Human Rights

October 13, 2010: Open Letter to Geoffrey Robertson QC, Author of Inquiry into 1988 Massacre of Political Prisoners in Iran, Asking for Support for His Colleagues in Iran

To:
Geoffrey Robertson QC
Doughty Street Chambers
54 Doughty Street
London WC1N 2LS
g.robertson@doughtystreet.co.uk

Re: Persecution of Iranian Lawyers

Date: October 13, 2010

Dear Mr. Robertson,

I regret that it has become necessary to write to you again regarding the situation of lawyers in Iran.

As noted previously, I have read with great interest the results of your inquiry into the massacre of political prisoners in Iran in 1988, commissioned by the Abdorrahman Boroumand Foundation. Your findings — that key actors in the Islamic Republic, many of whom remain in power today, are responsible for crimes against humanity — and the conclusions that you have drawn about what should be done with those findings — prosecution of those responsible in an international court — have given the hope that the sound of the voices of people in Iran might finally reach the ears of Justice after 31 years of being silenced.

In the process of building a just, free and equal society, it is an undeniably necessary task to rigorously pursue justice after a crime has taken place. Yet in terms of protecting whatever progress we have made towards that better society that we envision, it is undeniably more efficient and humane to put all of our force behind the pursuit of justice before tragic crimes occur.

The case of Sakineh Mohammadi Ashtiani has drawn attention worldwide, as have the dispositions of her lawyers, your colleagues Houtan Kian and Mohammad Mostafaei. As a result of the repression of the Islamic Republic, Houtan Kian has been arrested in a violent invasion of his office, during which Sakineh Ashtiani’s son Sajjad, and two German journalists, were also arrested. Kian has not been heard from since October 10, 2010. Mohammad Mostafaei and his family were persecuted and ultimately fled Iran this summer.

Human rights lawyer Nasrin Sotoudeh was arrested on September 4, 2010, and has been on hunger strike to protest her unjust imprisonment.

Human rights lawyer Mohammad Olyaeifard was detained on May 1st, 2010, on charges of “propaganda against the system”: he criticized the execution of his client, juvenile offender Behnoud Shojaei. Olyaeifard has been diagnosed with cancer while in prison; unfortunately, the Islamic Republic has a track record in refusing to free prisoners diagnosed with terminal conditions, or even allow them medical treatment.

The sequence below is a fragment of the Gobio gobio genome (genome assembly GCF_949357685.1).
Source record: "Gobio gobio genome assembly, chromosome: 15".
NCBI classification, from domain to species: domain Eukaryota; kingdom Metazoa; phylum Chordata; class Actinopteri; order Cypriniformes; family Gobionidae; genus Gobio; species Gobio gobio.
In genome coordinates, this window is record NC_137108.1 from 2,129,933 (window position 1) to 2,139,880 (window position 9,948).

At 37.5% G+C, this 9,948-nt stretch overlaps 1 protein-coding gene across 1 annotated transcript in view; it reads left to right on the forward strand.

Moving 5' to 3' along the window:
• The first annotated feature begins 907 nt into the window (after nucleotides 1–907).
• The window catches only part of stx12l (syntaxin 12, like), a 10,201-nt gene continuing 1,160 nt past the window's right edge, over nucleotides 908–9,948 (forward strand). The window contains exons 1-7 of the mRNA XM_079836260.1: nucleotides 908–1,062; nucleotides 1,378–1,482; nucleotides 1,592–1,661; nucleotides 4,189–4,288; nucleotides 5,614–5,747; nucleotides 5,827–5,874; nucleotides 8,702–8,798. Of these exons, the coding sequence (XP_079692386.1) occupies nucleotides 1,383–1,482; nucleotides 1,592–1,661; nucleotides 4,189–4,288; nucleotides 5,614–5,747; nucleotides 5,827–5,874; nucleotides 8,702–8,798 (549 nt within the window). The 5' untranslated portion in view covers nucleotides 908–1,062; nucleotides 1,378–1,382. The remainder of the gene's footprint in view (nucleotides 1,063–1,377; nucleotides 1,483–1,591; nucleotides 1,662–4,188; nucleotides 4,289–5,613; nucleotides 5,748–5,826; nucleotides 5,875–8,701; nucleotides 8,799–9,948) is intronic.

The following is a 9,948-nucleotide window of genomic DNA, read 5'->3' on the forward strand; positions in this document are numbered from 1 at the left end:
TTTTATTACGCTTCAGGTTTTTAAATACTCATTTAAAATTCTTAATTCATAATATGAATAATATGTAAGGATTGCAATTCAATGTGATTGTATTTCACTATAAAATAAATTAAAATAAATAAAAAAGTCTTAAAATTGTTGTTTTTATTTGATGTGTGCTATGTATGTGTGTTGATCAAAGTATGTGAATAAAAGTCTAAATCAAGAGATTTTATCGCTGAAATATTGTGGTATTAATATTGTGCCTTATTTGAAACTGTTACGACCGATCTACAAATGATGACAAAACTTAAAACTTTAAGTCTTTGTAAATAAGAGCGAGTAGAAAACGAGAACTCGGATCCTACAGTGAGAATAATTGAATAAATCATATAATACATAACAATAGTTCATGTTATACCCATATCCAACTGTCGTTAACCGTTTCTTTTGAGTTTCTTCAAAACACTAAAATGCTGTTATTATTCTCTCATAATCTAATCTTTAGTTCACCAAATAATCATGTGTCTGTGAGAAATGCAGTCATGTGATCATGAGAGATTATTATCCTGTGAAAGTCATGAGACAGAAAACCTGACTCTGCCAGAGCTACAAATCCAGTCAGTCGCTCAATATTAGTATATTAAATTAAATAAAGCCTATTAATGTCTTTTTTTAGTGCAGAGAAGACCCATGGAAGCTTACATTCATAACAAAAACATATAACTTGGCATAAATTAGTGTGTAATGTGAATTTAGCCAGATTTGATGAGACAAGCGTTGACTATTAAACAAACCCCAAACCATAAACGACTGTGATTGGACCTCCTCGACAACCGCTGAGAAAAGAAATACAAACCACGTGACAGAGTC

Yesterday, October 12, 2010, human rights lawyer Mohammad Seifzadeh was put on trial for being a founding member of the Center for Human Rights Defenders, and for acting against national security and related fabricated charges. The questions asked of him during the hearing were unrelated to the charges on the indictment, but were rather politico-ideological; for example, he was asked whether he believed in the concept of velayat-e faqih.

The stories of lawyers Kian, Mostafaei, Sotoudeh, Olyaeifard and Seifzadeh are collectively emblematic of the injustices that have assaulted people in Iran for the past 31 years: sham trials, torture, arbitrary execution sentences, imprisonment without legal basis, persecution by the state for voicing a demand for justice in a wilderness where there is no justice to be found. These multiple arrests and persecutions constitute a declaration of open season on all lawyers who defend the rights of people in Iran. This fact should be shaking the legal profession worldwide. These courageous lawyers, even knowing the risks of speaking out, refused to stay silent in the face of injustice in Iran. Their colleagues outside of Iran must not stay silent while these lawyers are under siege by the Islamic Republic.

The time has come for the international community to put all of our force behind the pursuit of justice in these cases, which represent every element of the savage abuses of the Islamic regime. I therefore ask you to add your voice to the demand for justice for your persecuted colleagues in Iran, and for all those in Iran who continue to suffer the same injustices as those whose stories you know so well, who met their terrible fates in 1988 – and in every other year since the Islamic Republic began its reign of terror.

I hope that you will be moved to issue a public statement demanding the immediate and unconditional release of these wrongfully persecuted lawyers from prison; demanding freedom of practice of law for all Iranian lawyers; and demanding an immediate end to harassment and intimidation of Iranian lawyers, their families, friends, and colleagues.

Silence is no longer an option, for any of us.

Sincerely,
Maria Rohaly
Coordinator,
Mission Free Iran
http://missionfreeiran.org

cc: Lawyers for Lawyers
cc: The Abdorrahman Boroumand Foundation
cc: Iran Human Rights Documentation Center

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